Friday’s summit in Tehran between key power brokers Erdogan, Putin and Iran’s President Hassan Rouhani is expected to determine the scope and timing of any assault on Idlib.
A UN Security Council meeting is also set to be held the same day to discuss Idlib, US ambassador to the United Nations Nikki Haley has said.
She warned on Tuesday against the use of any chemical weapons in Idlib, after the White House pledged to “respond swiftly and appropriately” to any such attack.
Since the start of the conflict in 2011, Assad’s regime has repeatedly been accused of using chemical weapons, including in its battle this year to retake the former rebel bastion of Eastern Ghouta near Damascus.
Rescue workers accused regime forces of using “poisonous chlorine gas” in the town of Douma in April that killed more than 40 people.
In response, the United States, France and Britain unleashed missiles on three regime chemical weapons facilities.


US weighing options on American Daesh sympathizer in Syria

A member of the Syrian Democratic Forces (SDF) stands guard on top of a building on February 17, 2019, in the frontline Syrian village of Baghuz. (AFP)
Updated 20 February 2019
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US weighing options on American Daesh sympathizer in Syria

  • Neither option would likely pass muster in the cases of US citizens, who enjoy strong legal protections under the Constitution

WASHINGTON: The United States said Tuesday it wanted to ensure foreign terrorists remain off the battlefield as it weighed options on an American detained in Syria who says she wants to return home.
The United States has urged European powers to take back hundreds of their citizens who fought with the Daesh group in Syria, but acknowledged the situation was complex in the rare case of an American terrorist.
Hoda Muthana, a 24-year-old from Alabama who became a prominent online agitator for the extremists, said in an interview published Sunday with The Guardian that she had been brainwashed online and “deeply regrets” joining the movement.
While declining to discuss Muthana’s case specifically, State Department deputy spokesman Robert Palladino said that the status of US citizens detained in Syria “is by definition extremely complicated.”
“We’re looking into these cases to better understand the details,” he told reporters.
Palladino said that the United States generally did not see a different solution between what to do with US fighters and with foreigners, saying the fighters pose “a global threat.”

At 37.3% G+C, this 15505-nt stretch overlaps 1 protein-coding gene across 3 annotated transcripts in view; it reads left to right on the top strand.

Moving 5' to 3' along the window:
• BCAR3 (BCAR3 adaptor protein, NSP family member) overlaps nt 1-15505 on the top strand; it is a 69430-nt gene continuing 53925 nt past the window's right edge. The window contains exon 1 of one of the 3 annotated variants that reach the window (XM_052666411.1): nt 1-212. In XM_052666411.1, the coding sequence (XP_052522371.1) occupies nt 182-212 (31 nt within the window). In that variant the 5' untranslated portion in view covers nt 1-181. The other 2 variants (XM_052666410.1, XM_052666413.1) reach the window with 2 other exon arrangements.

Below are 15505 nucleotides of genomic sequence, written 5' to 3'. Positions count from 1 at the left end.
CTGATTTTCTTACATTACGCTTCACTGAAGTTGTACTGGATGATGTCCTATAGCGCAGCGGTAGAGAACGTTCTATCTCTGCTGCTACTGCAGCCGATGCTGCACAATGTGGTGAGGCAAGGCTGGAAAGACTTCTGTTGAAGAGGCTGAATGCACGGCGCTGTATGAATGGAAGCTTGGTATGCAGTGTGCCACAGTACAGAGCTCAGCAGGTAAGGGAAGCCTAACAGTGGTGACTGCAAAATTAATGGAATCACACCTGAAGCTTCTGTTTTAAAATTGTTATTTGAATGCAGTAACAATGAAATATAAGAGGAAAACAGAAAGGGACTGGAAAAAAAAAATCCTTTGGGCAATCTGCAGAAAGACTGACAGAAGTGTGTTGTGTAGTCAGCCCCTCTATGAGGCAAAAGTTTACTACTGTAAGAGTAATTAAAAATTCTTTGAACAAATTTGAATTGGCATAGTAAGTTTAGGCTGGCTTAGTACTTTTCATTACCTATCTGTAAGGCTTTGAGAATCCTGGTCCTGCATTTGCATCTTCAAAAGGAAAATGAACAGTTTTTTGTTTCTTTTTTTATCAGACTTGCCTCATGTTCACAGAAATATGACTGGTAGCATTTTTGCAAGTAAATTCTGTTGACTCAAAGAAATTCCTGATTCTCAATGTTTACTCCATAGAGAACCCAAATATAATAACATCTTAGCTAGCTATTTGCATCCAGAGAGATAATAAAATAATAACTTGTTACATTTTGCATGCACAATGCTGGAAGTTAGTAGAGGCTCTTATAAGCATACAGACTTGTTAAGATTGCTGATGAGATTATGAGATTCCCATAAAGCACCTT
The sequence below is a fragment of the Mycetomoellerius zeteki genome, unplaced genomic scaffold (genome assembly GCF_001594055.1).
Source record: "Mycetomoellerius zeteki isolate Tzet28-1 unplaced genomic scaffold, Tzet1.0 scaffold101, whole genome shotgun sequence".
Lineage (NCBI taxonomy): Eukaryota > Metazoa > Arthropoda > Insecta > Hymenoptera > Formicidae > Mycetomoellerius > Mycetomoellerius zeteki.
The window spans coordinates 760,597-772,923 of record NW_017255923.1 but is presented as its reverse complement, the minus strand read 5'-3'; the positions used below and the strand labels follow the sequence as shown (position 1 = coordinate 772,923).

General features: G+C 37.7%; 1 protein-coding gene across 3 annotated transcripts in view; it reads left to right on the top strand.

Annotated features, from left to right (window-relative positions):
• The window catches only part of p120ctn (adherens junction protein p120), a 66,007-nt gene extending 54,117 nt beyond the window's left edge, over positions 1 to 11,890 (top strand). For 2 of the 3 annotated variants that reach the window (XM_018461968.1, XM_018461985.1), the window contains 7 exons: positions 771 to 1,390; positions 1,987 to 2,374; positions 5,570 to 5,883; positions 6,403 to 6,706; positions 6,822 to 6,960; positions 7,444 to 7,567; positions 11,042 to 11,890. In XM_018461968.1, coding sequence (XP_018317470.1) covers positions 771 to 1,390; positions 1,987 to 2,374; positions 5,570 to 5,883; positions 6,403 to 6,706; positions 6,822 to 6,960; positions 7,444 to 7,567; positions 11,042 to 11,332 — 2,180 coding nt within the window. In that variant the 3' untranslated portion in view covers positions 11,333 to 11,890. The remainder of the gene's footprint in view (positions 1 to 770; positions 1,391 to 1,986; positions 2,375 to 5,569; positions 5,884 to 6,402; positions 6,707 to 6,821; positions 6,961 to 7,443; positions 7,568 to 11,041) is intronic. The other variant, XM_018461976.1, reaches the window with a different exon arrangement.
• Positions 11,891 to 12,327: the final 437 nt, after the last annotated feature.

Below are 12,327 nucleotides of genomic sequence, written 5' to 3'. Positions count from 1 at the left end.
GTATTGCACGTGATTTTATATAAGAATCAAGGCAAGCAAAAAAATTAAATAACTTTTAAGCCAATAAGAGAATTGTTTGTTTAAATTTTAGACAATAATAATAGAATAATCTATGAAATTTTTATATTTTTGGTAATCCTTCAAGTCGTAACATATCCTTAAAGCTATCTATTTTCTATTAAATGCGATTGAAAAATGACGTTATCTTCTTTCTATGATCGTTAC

“Repatriating these foreign terrorist fighters to their countries of origin, ensuring that they are prosecuted and detained — that’s the best solution, preventing them from returning to the battlefield,” he said.
The situation of foreign terrorists detained by US-allied Kurdish forces has taken a new urgency as President Donald Trump plans to withdraw US troops from Syria.
The Syrian Democratic Forces say they may have to refocus on fighting Turkey, which has vowed to crush Kurdish fighters it links to separatists at home.
Trump has contemplated reopening the US military base at Guantanamo Bay to take in new foreign inmates, while Britain on Tuesday revoked the citizenship of a female terrorsist who wanted to return home with her newborn baby.
Neither option would likely pass muster in the cases of US citizens, who enjoy strong legal protections under the Constitution.
Muthana, who was married three times to terrorists and has a son with one of her husbands, fled her family in 2014 to join the Daesh group in Syria, where she took to Twitter to urge attacks on fellow Americans.
In the interview with The Guardian, Muthana said that she was “really young and ignorant” when she joined Daesh and has since renounced radicalism.
“I believe that America gives second chances. I want to return and I’ll never come back to the Middle East,” she told the newspaper.
Hassan Shilby, a lawyer for Muthana, told ABC television’s “Good Morning America” that the young woman had been “brainwashed and manipulated” and is “absolutely disgusted” by the person she became.